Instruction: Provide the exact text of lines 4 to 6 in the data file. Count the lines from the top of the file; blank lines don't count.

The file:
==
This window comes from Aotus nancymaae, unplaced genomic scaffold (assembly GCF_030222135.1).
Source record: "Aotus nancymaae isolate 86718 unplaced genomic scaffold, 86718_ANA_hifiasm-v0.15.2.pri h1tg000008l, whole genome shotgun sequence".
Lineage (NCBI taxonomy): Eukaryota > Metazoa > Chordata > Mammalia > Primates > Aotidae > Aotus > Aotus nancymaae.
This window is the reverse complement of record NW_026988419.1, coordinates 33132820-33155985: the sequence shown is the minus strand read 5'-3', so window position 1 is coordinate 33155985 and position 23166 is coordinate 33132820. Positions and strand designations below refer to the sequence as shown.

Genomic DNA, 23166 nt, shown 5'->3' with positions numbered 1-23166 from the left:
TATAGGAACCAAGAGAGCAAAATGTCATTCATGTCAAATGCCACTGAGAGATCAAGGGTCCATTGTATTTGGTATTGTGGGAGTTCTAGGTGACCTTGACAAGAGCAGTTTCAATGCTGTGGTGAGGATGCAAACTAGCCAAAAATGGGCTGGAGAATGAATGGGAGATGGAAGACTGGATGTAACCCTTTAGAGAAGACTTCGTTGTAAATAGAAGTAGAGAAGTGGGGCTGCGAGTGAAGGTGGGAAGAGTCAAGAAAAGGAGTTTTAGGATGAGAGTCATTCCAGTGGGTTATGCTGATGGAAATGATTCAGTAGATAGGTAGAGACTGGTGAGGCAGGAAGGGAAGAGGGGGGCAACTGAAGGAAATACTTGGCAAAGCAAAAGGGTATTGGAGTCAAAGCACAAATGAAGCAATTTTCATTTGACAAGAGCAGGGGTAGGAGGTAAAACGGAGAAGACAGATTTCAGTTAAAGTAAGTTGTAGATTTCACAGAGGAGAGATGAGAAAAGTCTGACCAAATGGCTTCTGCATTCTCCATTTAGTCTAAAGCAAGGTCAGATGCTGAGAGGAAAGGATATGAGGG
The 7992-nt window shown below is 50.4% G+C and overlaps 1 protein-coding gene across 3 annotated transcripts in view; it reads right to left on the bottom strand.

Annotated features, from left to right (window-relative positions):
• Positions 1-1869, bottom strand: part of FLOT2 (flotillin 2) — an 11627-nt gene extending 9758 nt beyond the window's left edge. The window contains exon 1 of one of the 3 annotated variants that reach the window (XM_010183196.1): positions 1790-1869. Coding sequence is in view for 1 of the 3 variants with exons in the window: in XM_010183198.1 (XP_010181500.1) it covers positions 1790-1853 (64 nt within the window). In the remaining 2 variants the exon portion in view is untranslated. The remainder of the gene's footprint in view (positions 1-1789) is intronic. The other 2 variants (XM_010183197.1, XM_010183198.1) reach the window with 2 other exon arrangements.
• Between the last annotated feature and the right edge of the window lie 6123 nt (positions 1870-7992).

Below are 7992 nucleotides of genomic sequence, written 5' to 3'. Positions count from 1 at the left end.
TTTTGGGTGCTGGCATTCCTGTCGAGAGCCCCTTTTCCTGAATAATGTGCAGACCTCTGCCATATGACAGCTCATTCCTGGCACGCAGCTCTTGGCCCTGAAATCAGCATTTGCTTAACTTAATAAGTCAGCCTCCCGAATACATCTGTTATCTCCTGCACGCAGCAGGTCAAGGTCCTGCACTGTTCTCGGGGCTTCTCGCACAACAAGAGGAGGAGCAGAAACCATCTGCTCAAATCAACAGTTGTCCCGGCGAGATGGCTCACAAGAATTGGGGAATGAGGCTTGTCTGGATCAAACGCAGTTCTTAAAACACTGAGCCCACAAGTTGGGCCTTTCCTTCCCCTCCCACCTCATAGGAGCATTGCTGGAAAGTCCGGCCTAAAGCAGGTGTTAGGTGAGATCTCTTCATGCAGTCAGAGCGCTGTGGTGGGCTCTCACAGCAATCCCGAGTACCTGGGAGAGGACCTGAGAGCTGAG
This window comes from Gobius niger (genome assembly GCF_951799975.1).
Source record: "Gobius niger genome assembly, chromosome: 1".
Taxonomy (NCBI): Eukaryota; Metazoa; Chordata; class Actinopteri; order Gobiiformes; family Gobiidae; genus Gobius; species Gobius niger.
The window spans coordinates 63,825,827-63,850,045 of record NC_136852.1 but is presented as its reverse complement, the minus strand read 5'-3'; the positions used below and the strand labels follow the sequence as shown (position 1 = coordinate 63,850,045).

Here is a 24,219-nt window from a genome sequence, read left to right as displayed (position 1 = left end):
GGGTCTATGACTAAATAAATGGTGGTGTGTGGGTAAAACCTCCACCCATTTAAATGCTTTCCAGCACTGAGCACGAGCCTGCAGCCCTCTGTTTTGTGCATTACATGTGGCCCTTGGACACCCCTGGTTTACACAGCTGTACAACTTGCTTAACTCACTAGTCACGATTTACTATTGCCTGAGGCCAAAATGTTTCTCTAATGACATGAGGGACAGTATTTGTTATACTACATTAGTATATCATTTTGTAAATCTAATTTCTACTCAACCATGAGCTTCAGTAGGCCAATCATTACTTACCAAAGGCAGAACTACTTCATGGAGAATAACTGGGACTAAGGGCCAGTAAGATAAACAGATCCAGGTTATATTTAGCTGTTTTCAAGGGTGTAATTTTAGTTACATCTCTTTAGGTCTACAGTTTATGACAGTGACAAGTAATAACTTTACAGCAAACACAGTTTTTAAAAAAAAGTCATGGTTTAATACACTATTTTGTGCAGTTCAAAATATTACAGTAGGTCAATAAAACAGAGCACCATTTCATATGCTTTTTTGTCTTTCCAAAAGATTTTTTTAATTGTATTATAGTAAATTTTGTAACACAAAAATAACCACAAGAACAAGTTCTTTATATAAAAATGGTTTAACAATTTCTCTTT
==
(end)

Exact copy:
This window is the reverse complement of record NW_026988419.1, coordinates 33132820-33155985: the sequence shown is the minus strand read 5'-3', so window position 1 is coordinate 33155985 and position 23166 is coordinate 33132820. Positions and strand designations below refer to the sequence as shown.

Genomic DNA, 23166 nt, shown 5'->3' with positions numbered 1-23166 from the left:
TATAGGAACCAAGAGAGCAAAATGTCATTCATGTCAAATGCCACTGAGAGATCAAGGGTCCATTGTATTTGGTATTGTGGGAGTTCTAGGTGACCTTGACAAGAGCAGTTTCAATGCTGTGGTGAGGATGCAAACTAGCCAAAAATGGGCTGGAGAATGAATGGGAGATGGAAGACTGGATGTAACCCTTTAGAGAAGACTTCGTTGTAAATAGAAGTAGAGAAGTGGGGCTGCGAGTGAAGGTGGGAAGAGTCAAGAAAAGGAGTTTTAGGATGAGAGTCATTCCAGTGGGTTATGCTGATGGAAATGATTCAGTAGATAGGTAGAGACTGGTGAGGCAGGAAGGGAAGAGGGGGGCAACTGAAGGAAATACTTGGCAAAGCAAAAGGGTATTGGAGTCAAAGCACAAATGAAGCAATTTTCATTTGACAAGAGCAGGGGTAGGAGGTAAAACGGAGAAGACAGATTTCAGTTAAAGTAAGTTGTAGATTTCACAGAGGAGAGATGAGAAAAGTCTGACCAAATGGCTTCTGCATTCTCCATTTAGTCTAAAGCAAGGTCAGATGCTGAGAGGAAAGGATATGAGGG